5 Simple Meditation Techniques to Ease a Busy Mind and Relieve Anxiety
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5 Simple Meditation Techniques to Ease a Busy Mind and Relieve Anxiety

Published 03/15/2022

Meditation has become a trend. If you follow any of the thousands of entrepreneurs, founders, or lifestyle gurus on Twitter, meditation seems to be a common denominator of the perceived winners in our world. 

Many of the world's most successful people meditate daily, including Hugh Jackman, Paul McCartney, Jerry Seinfeld, and the late Kobe Bryant. If Wolverine and the Black Mamba find meditation helpful, maybe it's something you should check out.  

Mindfulness doesn't come naturally to everyone, and we need regular practice to unlock its full potential. Some people find meditation difficult because they expect to sit down, and as the Nike saying goes, "Just do it!" 

The trick to mindfulness is acknowledging that it's not any single thing. There are multitudes of ways to be mindful that don't require sitting on a cushion and trying not to think about anything. In reality, it's virtually impossible for your mind to remain blank for even a short period. You're always thinking about something. 

Meditation is about directing your focus on a specific activity while allowing the clutter in your brain to pass through unnoticed. If you're unfamiliar with meditation, here are some techniques to achieve the benefits of mindfulness. 



Following your breath is probably the most popular form of mindfulness. It's a simple technique of paying attention as you breathe in and out. Pick a point to focus your attention on. It could be your nostrils, chest, or belly, and notice the feeling of the air passing to and fro. Take normal breaths and concentrate on them for a minute or two until a sense of peace overtakes your body.  

To calm anxiety: 

  1. Consider a deep breathing exercise to relax your nervous system. 
  1. Inhale deeply for a count of four, hold for another count of four, then slowly and completely exhale for an eight-count. 
  1. Do this five times or more until you're totally relaxed. 



Take a nice leisurely walk in nature and leave your phone at home. Try not to think about anything other than what you see. If you walk the same path daily, challenge yourself to discover the changes in the surroundings. Did a tree blossom? Did the Ferguson's chihuahua see a squirrel? What do the clouds look like today? 

Walking increases blood flow to the brain, relieves mental fatigue, improves creativity, releases endorphins, and enhances overall cognitive functioning. 



Every morning as soon as you wake up and get your coffee, grab a pen and paper to write down your thoughts. Write as a stream of consciousness exercise before checking your phone or watching the news. Consider it a mind dump, and just let flow whatever thoughts arise.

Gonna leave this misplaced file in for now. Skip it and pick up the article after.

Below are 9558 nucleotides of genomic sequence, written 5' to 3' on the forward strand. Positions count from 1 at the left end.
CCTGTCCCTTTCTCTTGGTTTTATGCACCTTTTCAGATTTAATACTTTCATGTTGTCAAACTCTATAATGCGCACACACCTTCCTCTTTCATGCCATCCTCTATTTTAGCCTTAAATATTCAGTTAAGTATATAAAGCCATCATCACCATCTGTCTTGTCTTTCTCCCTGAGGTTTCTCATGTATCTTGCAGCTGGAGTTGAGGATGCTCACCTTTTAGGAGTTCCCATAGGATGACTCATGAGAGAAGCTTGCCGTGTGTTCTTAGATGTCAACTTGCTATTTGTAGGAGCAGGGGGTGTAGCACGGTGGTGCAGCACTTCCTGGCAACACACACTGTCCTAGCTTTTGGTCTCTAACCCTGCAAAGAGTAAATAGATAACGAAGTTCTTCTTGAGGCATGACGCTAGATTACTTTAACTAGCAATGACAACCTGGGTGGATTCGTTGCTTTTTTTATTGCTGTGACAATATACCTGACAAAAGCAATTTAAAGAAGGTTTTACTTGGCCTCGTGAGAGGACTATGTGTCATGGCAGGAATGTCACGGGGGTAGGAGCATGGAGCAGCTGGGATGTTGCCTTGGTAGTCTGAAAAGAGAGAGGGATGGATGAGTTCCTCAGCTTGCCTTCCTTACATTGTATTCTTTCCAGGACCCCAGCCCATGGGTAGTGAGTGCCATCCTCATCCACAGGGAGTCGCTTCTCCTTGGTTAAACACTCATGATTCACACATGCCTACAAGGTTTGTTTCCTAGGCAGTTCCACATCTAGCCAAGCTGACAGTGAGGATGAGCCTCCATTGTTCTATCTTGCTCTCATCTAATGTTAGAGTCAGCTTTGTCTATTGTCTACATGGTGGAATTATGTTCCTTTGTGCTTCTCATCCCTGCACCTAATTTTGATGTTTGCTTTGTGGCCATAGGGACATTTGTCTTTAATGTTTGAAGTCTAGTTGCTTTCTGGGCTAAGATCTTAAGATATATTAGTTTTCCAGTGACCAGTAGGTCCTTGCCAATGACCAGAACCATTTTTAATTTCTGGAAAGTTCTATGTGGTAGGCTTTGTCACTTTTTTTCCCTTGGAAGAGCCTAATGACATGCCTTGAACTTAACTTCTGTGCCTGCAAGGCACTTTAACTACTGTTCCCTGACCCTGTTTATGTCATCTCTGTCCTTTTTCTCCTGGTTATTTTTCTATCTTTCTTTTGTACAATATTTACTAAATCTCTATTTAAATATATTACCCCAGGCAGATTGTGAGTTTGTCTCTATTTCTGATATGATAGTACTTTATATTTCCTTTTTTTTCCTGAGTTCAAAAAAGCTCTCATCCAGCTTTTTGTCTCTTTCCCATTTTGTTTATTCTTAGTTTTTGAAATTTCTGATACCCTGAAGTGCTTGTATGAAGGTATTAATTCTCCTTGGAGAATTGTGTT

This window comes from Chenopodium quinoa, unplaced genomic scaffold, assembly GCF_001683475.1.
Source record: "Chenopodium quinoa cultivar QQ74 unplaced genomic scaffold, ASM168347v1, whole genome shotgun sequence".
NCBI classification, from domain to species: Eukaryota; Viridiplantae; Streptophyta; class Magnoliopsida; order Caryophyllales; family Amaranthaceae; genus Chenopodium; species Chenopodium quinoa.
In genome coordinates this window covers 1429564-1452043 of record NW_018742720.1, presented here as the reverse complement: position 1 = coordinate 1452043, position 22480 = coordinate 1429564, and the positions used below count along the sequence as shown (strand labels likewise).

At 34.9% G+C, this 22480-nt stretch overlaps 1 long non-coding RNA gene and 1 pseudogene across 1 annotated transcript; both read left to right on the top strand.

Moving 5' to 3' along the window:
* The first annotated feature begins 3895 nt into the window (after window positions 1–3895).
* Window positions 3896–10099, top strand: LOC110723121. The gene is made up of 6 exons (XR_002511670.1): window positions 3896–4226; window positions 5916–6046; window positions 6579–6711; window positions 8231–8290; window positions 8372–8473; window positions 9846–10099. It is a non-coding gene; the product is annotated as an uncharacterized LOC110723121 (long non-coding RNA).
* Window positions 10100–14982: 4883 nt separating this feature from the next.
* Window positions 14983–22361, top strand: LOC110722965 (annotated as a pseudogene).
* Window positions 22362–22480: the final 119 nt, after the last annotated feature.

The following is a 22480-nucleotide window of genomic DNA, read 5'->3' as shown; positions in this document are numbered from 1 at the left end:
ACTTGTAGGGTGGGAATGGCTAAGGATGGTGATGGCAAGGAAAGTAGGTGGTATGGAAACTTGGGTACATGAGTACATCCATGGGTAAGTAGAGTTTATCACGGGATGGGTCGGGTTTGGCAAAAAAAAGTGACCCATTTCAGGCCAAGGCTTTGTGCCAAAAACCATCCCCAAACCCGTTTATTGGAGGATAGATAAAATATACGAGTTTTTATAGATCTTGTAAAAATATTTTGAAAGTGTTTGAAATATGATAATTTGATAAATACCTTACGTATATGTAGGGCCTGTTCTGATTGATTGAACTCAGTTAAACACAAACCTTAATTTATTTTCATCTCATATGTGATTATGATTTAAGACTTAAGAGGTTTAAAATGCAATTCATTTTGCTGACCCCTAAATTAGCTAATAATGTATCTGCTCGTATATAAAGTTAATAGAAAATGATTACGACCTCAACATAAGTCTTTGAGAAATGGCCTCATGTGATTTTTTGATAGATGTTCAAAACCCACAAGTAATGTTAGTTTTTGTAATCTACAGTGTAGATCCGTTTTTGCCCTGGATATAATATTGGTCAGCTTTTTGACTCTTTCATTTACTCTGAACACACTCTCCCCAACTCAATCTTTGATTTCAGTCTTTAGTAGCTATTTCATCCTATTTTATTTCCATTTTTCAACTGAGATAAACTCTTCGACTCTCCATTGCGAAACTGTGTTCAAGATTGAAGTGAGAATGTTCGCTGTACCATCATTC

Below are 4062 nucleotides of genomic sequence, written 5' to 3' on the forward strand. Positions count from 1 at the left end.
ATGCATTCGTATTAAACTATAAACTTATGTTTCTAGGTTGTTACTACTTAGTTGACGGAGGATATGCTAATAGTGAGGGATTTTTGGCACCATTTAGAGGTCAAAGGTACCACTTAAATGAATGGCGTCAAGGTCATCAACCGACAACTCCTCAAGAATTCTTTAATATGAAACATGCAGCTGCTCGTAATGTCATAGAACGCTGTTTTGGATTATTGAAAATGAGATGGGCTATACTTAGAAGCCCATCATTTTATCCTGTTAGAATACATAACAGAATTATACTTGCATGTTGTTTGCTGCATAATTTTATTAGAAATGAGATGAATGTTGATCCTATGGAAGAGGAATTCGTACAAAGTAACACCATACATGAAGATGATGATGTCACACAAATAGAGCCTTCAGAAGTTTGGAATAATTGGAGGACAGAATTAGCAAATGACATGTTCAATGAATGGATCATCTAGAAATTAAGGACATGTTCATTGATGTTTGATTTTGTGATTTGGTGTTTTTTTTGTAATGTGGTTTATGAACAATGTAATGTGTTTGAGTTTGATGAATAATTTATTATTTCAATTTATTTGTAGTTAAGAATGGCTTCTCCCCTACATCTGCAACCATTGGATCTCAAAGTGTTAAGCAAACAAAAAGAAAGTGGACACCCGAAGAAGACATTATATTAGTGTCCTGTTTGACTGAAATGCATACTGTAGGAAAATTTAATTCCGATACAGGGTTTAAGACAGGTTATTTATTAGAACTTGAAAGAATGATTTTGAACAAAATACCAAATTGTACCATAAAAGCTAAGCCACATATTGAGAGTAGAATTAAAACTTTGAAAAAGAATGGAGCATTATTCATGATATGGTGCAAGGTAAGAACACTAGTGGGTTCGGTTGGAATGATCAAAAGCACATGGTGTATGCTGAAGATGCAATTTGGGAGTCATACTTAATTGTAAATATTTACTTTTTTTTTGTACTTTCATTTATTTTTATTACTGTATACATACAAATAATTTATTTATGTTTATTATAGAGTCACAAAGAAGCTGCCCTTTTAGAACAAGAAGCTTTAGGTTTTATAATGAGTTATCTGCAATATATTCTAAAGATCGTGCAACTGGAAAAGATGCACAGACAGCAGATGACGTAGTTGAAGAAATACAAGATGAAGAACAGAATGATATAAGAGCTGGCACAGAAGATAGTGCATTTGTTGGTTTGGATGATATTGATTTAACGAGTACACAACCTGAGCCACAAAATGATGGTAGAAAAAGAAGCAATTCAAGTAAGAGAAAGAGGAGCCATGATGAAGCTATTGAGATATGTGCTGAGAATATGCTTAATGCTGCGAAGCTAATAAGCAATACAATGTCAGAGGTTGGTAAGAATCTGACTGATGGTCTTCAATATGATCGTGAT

Journaling doesn't require creativity or beautifully written prose. You'll probably never read it. This exercise is purely a mental process intended to release whatever is on your mind. Think of it as free therapy where you can vent about anything you choose. 


Finding Stillness 

Meditation is often referred to as a stillness exercise because you focus on an object, a sound, or a breath and remain perfectly still. This technique involves single-pointed concentration, and as your mind wanders, you redirect it towards the intended focus. 

If you're listening intently to a bird chirping in the distance and then suddenly notice a tingle on the end of your nose, practicing stillness means acknowledging the itch without scratching. Your mind says, "Hey! We have an itchy nose," but then remembers we're supposed to be listening to the bird. After you switch your focus back to the chirping, you soon forget the tickle on your nose. 

After a short time practicing this technique, you'll find yourself doing it on autopilot as your ability to focus strengthens. 



It's unnecessary to have electronic interventions for mindfulness, but like everything else in the world, there's an app for it. Apps like Calm, Ten Percent Happier, or Headspace are valuable tools for people who struggle with mindfulness. 

Apps offer guided meditations, videos, breathing exercises, and bedtime stories to help you get out of your own head. Many people find it easier to listen to direction instead of working through a cluttered mind for peace. A mindfulness app is a great place to start your meditative journey, and you can try most of them out for free.  

Now that you know how to get started with mindfulness, what's stopping you? The great thing about meditation is that you make it whatever you want. There's no need to join a class or tell another soul that you meditate. 

It's only between you and your mind. Isn't everything?


Anther. Male wellness where it counts.